Wary of Trump, some foreign-born tech workers are choosing Canada instead of Silicon Valley
Petra Axolotl knew her chances of getting an H-1B visa were slim. She had an MBA from Wharton and a job offer at Twitter, but luck would decide the Dutch data scientist’s fate — and in 2016, it did not fall in her favor.
Axolotl missed out in the lottery for the coveted visa but remained determined to work in Silicon Valley, a place she considered the global capital of tech innovation. The plan was to reapply in 2017.
Then Donald Trump became president, and she found herself preparing to move somewhere else entirely: Canada.
Unlike many liberal-leaning technology workers in Silicon Valley, Axolotl doesn’t consider herself “anti-Trump.” But the new administration’s position on immigration — the unexpected travel bans, the anti-immigration rhetoric, the president’s tweets about scrapping entire visa categories — made her question whether the U.S. was the right country for her.
“Trump seemed too unpredictable,” she said. She was preparing to start a family with her partner, and “let’s say something happens in the U.S. and I cannot stay — it will be more complicated when you have a child. I could have handled this kind of unpredictability two years ago. But now? Not anymore.”
Uncertainty in the United States has been a boon to Canada, which since the election has seen a surge in immigration and interest from tech workers and entrepreneurs.
Though election-related calls to move to Canada aren’t unusual — actress Susan Sarandon said in 2008 she’d move to Canada if John McCain won; performer Cher pledged in 2015 she’d move to Jupiter if Trump won — surveys of tech workers in the U.S. suggest some are seriously considering making the move. In a survey of its users, job search start-up Hired found that 40% of respondents said they had thought about leaving the U.S. since the 2016 election, of which 32% said Canada was their top choice.
Hired didn’t ask respondents their reasons for considering a move, but it was “likely the result of uncertainty around immigration policies generated by the election,” said Lindsay Scott, Hired’s head of communications.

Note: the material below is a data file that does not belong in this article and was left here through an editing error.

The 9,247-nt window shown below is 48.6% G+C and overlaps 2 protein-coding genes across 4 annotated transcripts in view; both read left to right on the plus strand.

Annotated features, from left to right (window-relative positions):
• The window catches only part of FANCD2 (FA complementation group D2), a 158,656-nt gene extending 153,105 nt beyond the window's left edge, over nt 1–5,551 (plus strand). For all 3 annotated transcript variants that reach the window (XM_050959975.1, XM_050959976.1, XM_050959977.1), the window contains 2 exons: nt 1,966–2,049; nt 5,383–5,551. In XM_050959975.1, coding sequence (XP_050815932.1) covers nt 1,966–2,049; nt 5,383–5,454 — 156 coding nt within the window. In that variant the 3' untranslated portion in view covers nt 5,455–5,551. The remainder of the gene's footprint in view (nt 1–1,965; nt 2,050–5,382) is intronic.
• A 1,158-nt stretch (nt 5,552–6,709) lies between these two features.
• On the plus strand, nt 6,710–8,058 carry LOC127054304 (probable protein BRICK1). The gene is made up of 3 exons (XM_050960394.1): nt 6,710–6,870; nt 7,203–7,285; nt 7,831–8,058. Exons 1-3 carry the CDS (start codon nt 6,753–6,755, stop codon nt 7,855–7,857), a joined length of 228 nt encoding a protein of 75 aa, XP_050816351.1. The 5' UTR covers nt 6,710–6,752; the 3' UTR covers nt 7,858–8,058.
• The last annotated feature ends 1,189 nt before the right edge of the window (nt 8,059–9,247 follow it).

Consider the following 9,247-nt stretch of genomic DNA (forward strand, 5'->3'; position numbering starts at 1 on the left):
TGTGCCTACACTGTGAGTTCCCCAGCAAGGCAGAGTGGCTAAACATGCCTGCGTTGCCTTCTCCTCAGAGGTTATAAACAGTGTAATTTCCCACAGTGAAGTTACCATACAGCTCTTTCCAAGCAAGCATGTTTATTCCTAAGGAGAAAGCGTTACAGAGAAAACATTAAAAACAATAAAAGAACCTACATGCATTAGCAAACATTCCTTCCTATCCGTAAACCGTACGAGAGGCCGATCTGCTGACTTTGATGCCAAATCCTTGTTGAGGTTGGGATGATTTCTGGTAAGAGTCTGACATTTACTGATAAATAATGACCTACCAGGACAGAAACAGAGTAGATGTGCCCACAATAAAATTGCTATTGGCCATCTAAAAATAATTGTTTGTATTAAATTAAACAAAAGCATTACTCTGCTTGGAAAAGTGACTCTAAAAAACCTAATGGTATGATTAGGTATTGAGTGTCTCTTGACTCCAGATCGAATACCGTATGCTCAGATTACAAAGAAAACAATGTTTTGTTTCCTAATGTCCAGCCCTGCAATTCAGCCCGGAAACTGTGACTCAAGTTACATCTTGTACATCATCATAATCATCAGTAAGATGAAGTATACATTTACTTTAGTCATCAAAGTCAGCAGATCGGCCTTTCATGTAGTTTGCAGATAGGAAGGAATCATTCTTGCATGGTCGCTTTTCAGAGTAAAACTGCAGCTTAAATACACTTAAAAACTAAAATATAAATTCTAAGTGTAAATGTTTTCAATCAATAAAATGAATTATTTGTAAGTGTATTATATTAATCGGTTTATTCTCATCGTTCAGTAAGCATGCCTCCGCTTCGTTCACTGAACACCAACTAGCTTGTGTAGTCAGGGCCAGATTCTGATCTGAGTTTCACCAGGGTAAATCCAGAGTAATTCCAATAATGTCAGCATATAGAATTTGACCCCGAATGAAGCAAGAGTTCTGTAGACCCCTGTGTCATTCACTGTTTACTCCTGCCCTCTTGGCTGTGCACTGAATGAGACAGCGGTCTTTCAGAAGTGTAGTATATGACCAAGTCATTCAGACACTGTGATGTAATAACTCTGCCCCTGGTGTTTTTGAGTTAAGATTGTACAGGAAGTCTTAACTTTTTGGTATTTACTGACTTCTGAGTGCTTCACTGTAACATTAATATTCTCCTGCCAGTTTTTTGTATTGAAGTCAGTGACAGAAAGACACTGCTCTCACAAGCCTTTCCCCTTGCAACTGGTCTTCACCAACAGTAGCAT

Canada’s sudden desirability is a confluence of several factors, said Bill Tam, former president of the British Columbia Tech Assn. Its proximity to the U.S. helps, and it goes without saying that similarities in culture, language and quality of life make for an easier transition. But cities such as Vancouver, Toronto, and Montreal have also become tech hubs in their own right, and over the last decade have fostered homegrown success stories such as Slack, Shopify and Hootsuite. Major game development houses such as Ubisoft, Electronic Arts and Bioware have studios in Vancouver, Edmonton and Montreal.
The Canadian government has also laid the groundwork to make the region more tech-friendly, Tam said. There are tax incentives for companies that invest in research and development. Students who study at public Canadian universities are offered a path to permanent residency. And a new, fast-tracked worker’s visa established this summer allows companies to bring foreign talent to the country without having to go through the rigmarole of a lottery.
“When the government launched that program and said we’ll help you get an overseas employee to Canada in two to three weeks, I was like, come on, there’s no way,” said Yishay Waxman, founder of Toronto start-up Platterz, which hired Axolotl this year.